It has been widely recommended that adults get at least seven hours of sleep every night. However, demanding lifestyles, work schedules and household responsibilities have been leading to sleep loss in many people.
Sleep problems can significantly affect the daily lives of people. The way you rest at night could affect how you function during the day. Sleep also affects how the body responds to diseases.
But there is one simple way to avoid sleep problems. A new study, published in the journal Sleep Medicine Reviews, suggests that simply bathing in water of nearly 104 to 109 Fahrenheit can help enhance sleep.
Researchers from the University of Texas at Austin said that you should take a warm bath one to two hours before bedtime. The findings come from a review of 5,322 studies that focused on water-based passive body heating.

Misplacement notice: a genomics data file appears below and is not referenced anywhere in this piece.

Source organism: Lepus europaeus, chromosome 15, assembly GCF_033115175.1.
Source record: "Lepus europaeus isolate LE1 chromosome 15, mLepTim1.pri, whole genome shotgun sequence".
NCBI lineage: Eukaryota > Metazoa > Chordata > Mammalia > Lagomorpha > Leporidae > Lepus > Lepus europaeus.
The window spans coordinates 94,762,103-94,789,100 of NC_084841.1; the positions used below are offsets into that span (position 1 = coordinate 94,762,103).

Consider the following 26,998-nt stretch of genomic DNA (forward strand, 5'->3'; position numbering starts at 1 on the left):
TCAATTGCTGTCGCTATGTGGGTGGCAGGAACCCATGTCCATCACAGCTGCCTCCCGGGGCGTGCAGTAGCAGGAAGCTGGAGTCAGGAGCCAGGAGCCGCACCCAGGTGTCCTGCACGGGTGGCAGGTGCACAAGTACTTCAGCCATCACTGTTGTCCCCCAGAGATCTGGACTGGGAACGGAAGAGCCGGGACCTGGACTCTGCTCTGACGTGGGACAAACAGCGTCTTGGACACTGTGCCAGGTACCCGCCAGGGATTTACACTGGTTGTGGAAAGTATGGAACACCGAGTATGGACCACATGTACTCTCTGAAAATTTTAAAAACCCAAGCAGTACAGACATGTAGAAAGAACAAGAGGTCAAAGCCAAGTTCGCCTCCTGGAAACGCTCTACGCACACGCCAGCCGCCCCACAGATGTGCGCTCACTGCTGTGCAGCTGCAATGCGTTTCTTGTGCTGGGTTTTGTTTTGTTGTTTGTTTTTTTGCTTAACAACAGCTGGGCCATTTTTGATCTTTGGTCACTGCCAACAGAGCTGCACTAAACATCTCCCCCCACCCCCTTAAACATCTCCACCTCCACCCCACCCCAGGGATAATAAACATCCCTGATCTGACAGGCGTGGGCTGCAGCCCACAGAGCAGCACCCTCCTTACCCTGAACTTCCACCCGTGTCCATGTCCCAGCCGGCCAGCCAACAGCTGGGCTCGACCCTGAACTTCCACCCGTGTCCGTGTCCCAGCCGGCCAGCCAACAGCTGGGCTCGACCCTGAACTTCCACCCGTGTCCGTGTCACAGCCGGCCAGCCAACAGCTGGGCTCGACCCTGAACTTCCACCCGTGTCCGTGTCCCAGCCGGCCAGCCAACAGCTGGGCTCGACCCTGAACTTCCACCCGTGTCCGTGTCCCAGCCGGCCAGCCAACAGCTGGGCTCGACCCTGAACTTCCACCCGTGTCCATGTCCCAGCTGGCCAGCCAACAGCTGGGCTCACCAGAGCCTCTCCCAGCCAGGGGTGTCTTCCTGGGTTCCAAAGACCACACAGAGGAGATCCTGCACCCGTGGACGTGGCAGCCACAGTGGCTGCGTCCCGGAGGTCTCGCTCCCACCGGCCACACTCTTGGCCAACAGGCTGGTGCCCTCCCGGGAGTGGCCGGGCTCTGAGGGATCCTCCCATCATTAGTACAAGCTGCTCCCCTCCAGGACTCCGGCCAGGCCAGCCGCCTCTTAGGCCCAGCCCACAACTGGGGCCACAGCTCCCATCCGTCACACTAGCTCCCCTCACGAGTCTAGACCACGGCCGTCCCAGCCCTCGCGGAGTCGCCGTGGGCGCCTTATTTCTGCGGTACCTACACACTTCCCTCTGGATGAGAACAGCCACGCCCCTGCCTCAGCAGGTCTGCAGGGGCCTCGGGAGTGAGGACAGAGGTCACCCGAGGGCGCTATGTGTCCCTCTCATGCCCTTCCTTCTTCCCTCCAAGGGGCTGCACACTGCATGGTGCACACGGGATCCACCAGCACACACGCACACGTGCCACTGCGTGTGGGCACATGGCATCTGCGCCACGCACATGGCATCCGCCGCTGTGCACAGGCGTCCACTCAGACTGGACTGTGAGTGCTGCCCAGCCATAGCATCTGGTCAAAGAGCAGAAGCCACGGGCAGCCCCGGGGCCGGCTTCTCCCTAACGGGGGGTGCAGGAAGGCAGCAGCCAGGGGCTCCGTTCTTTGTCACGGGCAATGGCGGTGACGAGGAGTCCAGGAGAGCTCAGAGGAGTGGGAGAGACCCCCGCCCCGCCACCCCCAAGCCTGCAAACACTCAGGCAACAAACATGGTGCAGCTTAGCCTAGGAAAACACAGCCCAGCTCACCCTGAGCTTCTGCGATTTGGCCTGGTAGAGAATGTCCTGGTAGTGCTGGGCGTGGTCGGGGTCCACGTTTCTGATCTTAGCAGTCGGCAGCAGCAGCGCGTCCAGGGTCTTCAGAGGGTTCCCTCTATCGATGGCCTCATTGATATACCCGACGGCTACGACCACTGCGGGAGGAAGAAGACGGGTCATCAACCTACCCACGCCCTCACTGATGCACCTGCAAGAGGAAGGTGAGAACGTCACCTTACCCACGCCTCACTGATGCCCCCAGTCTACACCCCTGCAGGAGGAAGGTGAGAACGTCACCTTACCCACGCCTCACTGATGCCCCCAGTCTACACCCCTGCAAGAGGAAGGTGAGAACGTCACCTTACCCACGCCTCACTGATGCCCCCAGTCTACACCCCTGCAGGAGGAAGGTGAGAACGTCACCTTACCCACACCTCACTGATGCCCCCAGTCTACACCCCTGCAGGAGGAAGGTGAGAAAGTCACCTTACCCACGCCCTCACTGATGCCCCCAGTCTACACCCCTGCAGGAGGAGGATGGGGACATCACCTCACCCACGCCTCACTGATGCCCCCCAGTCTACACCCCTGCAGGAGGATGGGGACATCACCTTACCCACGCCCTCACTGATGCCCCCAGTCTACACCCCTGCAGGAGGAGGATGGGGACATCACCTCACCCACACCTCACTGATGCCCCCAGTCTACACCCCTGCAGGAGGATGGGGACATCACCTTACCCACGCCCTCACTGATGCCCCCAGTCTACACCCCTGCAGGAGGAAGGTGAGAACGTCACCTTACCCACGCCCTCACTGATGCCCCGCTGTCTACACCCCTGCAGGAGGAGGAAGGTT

“When we looked through all known studies, we noticed significant disparities in terms of the approaches and findings,” Shahab Haghayegh, study lead author from the Department of Biomedical Engineering, said in a statement. “The only way to make an accurate determination of whether sleep can in fact be improved was to combine all the past data and look at it through a new lens.”
The study supports previous research about the link between water-based body heating and sleep. The circadian or body clock plays a role in how body temperature helps in bedtime.
The researchers found that proper timing of bathing supports cooling down of core body temperature. Warm baths or showers could then trigger circulation of blood from the internal core of the body to the hands and feet, which remove heat and lower overall temperature.
Bathing one to two hours was found the effective time to support natural circadian process and promote better sleep.
The researchers have launched another effort with UT’s Office of Technology Commercialization to develop a bed system that could manage body temperature during sleep.
The technology would use the UT-patented Selective Thermal Stimulation tool to manipulate temperature throughout the night.
Source: University of Texas